But the clinching argument for me that John is not referring to a specific unforgivable sin is found earlier in the letter. But before we turn there, let's read verse 17 so we can see the connection. "All wrongdoing is sin," or more literally, "all unrighteousness is sin, and there is sin which is not mortal." Now turn to that familiar verse in 1:9. "If we confess our sins, he is faithful and just to forgive our sins and cleanse us from all unrighteousness." According to this verse, there is no sin, no unrighteousness which God will not forgive if it is confessed with heartfelt repentance.

That is great news if any of you think you may have committed some unforgivable sin. No sin is unforgivable if it is repented of. To be sure, Jesus speaks of the blasphemy of the Spirit as a sin that will never be forgiven—but that is because he knows that any one who scorns and resists the Holy Spirit long enough will put themselves beyond repentance. These people become like Esau in Hebrews 12:17 who "found no place for repentance though he sought for it with tears." The good news is that any sin you repent of will be totally forgiven by God.

Persistent Disregard for God's Command

So if "mortal sin" is not some specific sin, what is it? The NASB gives us a more literal translation of the phrase "mortal sin" when it uses the words "sin unto death." The only other place in 1 John where sin and death are linked up together is in 3:14, "We know that we have passed out of death into life because we love the brethren. He who does not love remains in death." This doesn't mean that one unloving act consigns you to eternal death. For we know that "if we confess our sins, God will forgive us and cleanse us from all unrighteousness." What I think John means by mortal sin, at least in part, is the persistent, unconfessed sin of disobeying Jesus' command to love one another. The other part of what John means is found in 2:22. "Who is the liar but the one who denies that Jesus is the Christ? This is the antichrist, the one who denies the Son and the Father." Again, it's not one denial of Jesus that locks one into eternal death, for God is faithful to cleanse from all unrighteousness anyone who truly confesses. But apparently there is a type of persistent denying of Jesus which causes John to identify such a one as an antichrist.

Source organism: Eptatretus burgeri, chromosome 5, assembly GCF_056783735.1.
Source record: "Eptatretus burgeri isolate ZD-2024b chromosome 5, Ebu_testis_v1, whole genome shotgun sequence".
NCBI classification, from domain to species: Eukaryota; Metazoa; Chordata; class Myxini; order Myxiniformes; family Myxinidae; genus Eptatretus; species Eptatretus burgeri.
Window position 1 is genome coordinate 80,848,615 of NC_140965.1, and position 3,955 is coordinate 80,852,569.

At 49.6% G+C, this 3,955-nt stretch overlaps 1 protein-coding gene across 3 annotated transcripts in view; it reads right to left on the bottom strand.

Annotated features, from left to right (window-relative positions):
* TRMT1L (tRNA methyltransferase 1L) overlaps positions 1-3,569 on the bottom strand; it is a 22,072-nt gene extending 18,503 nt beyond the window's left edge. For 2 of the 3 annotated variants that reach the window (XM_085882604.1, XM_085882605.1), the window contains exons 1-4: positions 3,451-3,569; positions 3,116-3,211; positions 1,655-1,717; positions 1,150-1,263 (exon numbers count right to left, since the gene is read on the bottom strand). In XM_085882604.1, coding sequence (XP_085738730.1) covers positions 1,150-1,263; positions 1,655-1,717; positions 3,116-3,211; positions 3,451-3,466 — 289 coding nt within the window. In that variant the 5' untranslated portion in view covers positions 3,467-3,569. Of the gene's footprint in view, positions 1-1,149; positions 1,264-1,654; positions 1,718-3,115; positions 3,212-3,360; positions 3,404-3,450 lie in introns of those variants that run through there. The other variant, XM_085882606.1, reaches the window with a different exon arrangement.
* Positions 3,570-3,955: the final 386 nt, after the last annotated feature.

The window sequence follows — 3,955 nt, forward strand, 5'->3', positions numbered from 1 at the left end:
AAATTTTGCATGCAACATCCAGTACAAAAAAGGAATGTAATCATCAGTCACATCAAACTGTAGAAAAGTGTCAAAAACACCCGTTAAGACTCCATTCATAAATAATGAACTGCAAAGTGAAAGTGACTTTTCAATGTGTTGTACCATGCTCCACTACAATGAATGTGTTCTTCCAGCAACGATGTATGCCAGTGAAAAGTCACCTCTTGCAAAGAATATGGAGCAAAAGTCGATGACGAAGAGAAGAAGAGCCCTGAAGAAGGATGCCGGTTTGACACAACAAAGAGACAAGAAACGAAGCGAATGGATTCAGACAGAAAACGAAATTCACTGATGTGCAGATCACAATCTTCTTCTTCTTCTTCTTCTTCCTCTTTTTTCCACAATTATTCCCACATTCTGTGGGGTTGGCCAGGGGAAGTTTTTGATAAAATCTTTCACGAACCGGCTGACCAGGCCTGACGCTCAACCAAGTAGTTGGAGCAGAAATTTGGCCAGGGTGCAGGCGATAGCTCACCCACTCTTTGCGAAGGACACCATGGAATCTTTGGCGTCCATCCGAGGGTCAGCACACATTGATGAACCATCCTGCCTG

So my understanding of what John means by mortal sin or the sin unto death is simply persistent unconfessed disobedience to the twofold command of 3:23. This is the summary command of the whole letter—and I would suggest—the whole Bible. "This is his commandment, that we should believe in the name of his Son Jesus Christ and love one another." Mortal sin is the persistent disregard of this command.

2. Can a Christian Commit Mortal Sin?

The next question we must ask is this: Can a Christian commit mortal sin? It depends on what we mean by "Christian." If we mean a true Christian, one who has been born again, the answer has to be no. For verse 18 says, "We know that no one who is born of God sins. For he who was born of God (Jesus) keeps him, and the evil one does not touch him." Now we know that John doesn't mean that Christians never sin because in v. 17 he just got done saying that "there is sin which is not mortal." Instead, doesn't he mean that "No one who is born of God commits mortal sin"? A true Christian will not persist in unloving acts. A true Christian will not persist in unbelief. He or she may lapse temporarily into hard-heartedness. But the mark of a true Christian is that they will repent, confess their sin, and be restored.

What about those who seemed to be Christian, shared their testimony, joined the church, served on the board, but then fell into persistent, unrepentant sin? John tells us in 2:19, "They went out from us; but they were not of us; for if they had been of us, they would have continued with us."

Sin is serious business. Failing to trust God and refusing to love one another is serious business. How can we help each other continue in faith and love? How can we help a brother or sister who is stumbling?